While many of the songs I’ve encountered in compiling this bunch of songs about DC superheroes are very definitely by people who read the comics religiously and know all the ins and outs of the characters and the situations, most seem to be by people who at best have only casually read the comics and just vaguely remember specifics about the characters, if they remember anything at all. More than likely, they remember the names and some aspect resonates with them and inspires them to incorporate them in the song, usually as inspiration more than subject matter.

When I look at the dates of the songs, there’s less of that as superheroes have become common in cinemas and the details of something like Green Lantern become more known to ordinary people. Thirty years ago, you could find people who knew the basics of Batman and Superman definitely, but even Wonder Woman was iffy — they might have seen the TV show, but people were more likely to remember the name Lynda Carter than Diana Prince.

And forget Green Lantern. I grew up watching his cartoons as part of the Superman/Aquaman Hour on Saturday mornings, and even I can’t remember this theme or actually any of the show. Somehow, though, decades later, with just one live action movie flop to his name, and I am astonished at the number of Green Lanterns songs I run into.

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But that aside, this is why I’m lenient on songs that name the hero but don’t go into any great specifics to identify the story of the hero. There was a time when only a handful of people weren’t casual in their recognition of superheroes and saw them mostly as fodder for something else rather than the thing they were actually created to be. To be honest, I liked that world because it was more diverse in experience. People had their own ideas of what any given thing was and no one cared enough to correct a person who didn’t understand the exact story of Swamp Thing. This came out in music, among other things, and as this list reveals, that still manages to happen. Thank goodness.

If you enjoy these songs, please go listen to songs on previous lists in this series.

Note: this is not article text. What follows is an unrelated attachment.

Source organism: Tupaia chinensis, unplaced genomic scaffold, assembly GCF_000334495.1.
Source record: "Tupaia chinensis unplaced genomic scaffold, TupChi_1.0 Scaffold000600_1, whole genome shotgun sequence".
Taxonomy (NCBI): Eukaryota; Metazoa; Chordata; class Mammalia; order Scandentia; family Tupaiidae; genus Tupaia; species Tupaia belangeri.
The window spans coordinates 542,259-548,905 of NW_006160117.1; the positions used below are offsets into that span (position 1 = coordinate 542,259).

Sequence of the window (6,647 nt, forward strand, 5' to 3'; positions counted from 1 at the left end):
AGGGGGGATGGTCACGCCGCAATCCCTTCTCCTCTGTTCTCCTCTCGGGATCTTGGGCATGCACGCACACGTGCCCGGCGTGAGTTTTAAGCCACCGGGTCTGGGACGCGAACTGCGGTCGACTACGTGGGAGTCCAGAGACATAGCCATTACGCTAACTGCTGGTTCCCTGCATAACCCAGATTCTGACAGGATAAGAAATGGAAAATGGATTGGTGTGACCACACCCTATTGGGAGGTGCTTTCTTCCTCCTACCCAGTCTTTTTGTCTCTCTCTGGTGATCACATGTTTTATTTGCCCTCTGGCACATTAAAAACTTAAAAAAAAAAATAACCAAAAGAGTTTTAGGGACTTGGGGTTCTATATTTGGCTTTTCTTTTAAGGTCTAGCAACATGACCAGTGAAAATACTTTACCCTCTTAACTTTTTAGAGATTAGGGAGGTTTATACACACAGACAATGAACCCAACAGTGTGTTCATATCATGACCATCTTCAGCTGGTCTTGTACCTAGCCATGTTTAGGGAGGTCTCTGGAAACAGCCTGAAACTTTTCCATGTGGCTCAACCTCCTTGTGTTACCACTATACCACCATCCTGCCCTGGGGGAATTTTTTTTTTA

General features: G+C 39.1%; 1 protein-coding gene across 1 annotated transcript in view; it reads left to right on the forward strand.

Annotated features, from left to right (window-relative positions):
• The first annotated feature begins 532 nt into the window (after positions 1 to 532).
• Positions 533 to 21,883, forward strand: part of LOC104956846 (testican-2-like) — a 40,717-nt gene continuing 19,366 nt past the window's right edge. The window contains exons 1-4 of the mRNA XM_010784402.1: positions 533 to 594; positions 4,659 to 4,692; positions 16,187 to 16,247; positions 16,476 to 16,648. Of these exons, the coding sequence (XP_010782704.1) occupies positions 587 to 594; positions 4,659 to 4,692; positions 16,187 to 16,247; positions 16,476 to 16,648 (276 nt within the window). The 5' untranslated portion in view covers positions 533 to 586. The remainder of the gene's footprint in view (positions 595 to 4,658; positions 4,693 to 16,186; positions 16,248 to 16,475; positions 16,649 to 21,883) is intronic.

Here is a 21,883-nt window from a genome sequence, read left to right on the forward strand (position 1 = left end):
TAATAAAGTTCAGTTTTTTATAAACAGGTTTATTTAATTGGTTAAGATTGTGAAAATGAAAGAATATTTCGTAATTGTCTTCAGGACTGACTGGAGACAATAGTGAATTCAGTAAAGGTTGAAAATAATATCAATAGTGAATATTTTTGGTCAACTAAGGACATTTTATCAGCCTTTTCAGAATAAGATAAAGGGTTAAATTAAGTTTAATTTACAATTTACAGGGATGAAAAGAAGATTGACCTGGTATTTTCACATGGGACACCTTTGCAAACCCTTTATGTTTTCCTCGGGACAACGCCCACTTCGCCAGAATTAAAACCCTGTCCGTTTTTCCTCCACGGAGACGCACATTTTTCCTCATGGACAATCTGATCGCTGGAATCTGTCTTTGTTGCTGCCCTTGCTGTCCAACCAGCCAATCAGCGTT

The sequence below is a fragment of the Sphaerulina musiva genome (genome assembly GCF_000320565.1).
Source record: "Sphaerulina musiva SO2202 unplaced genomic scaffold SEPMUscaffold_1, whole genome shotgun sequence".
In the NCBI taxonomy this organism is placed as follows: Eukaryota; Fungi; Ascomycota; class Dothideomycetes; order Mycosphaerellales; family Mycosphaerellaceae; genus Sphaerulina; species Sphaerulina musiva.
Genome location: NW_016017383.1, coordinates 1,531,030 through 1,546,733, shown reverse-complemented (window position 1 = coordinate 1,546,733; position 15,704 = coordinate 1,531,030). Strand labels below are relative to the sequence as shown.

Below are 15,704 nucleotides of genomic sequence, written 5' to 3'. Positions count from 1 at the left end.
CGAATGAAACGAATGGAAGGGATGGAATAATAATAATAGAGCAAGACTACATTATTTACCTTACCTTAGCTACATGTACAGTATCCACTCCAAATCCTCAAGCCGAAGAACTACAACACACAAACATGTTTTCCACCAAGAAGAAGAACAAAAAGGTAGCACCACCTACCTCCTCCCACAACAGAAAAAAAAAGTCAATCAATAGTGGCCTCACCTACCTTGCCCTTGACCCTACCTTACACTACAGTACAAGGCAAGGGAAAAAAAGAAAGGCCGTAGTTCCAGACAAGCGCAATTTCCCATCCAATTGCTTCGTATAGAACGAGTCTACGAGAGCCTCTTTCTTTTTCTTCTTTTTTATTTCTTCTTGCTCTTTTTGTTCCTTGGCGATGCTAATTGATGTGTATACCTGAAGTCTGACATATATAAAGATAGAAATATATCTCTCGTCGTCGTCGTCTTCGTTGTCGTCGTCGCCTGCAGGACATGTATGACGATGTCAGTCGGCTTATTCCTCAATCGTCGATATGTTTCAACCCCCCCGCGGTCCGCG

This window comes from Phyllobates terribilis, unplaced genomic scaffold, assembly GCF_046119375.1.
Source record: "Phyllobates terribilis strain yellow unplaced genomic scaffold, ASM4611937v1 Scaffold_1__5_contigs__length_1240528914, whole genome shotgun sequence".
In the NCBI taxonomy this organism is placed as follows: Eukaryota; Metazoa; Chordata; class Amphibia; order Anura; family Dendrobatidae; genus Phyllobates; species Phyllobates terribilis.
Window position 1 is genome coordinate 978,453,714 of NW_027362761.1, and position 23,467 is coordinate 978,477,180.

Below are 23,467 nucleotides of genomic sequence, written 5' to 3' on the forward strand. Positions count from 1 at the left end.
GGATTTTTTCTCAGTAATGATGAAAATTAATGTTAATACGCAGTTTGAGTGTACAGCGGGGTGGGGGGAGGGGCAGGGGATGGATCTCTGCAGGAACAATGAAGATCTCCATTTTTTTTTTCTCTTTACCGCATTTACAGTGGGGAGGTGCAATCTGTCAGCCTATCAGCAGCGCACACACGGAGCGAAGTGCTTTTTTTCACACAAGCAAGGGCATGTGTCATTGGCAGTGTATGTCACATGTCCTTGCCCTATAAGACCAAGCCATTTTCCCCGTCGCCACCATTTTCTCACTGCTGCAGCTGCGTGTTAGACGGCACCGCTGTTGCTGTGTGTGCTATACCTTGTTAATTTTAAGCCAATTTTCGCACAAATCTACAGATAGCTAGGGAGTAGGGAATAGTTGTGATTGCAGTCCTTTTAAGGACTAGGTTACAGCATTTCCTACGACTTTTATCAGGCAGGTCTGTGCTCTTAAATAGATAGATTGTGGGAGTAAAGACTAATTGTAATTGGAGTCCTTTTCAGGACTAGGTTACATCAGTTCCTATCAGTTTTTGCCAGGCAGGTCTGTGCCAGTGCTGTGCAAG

The Laissez Fairs – Phantom Stranger
It’s only fitting that a song devoted to the Phantom Stranger should be a groovy psychedelic one, given his white turtle neck and big medallion. In many ways looks like a middle-aged refugee from an LSD party in some ‘60s movie. Buy it here or stream it on Spotify.

 

Cherry Lane – Sergeant Rock
You don’t get too much military-themed disco, but this song from 1979 is exactly this, with the chief of Easy Co. giving instructions for a night on the dancefloor. Only two moves though, left and right. In fact, the Sarge is giving orders for all sorts of rebellion and debauchery in this song. Lane was a Jamaican singer who had a career in Germany and has recorded a few albums recently.

 

Life of Pi – Green Lantern
This is a reasonably catchy, guitar-driven, pounding rock song, and it’s definitely about Green Lantern, that much I can tell you. Buy it here or stream it on Spotify.

 

William Lovecraft – Wonder Woman
This Wonder Woman smokes and belly dances, just to start off with. This song has a Peter Gunn thing going on, by way of the Cramps, and I’m pretty sure this would be a fun enough Wonder Woman to read stories about. What if Princess Diana left Paradise Island — or whatever it’s called these days, I can’t pronounce it — in order to escape the humorless training and discipline of her Amazon upbringing and just go hog wild? This probably answers that question.

 

The Magic Mixture – Captain Marvel
I can’t find this track on YouTube alone, so if you want to here it there, you’re just going to have to go to the link above and skip to 43:51, because only the whole album is available. The band and the album is from 1968, but this track about the Superhero Currently Known As Shazam seems to be an outtake from that. It’s very definitely about the Shazam Captain Marvel fighting monsters and saving the world. It’s got some strained harmonies in there, and some dragging percussion in the middle, so it’s probably a demo track. Buy it here or stream it on Spotify.

 

Malcolm McLaren – Swamp Thing
McLaren’s career was an unlikely triumph of calamity, and surely no one expected him to make anything of himself in making his own music, but he had critical and some commercial success despite the naysayers. His brilliant 1983 album Duck Rock explored world music and early rap with a studio team that would become the Art of Nose, and his fun 1984 follow-up, Fans, enlisted rap and dance music to reinterpret opera. I think he was tired and bored at that point, following those two works with an album of outtakes, from which this is the title track. And yet Swamp Thing is a pretty fun album despite the ennui, and this track the best one on there, a sludge take on “Wild Thing” mixed with a spoken-word folk tale explaining Swamp Thing. Buy it here or stream it on Spotify.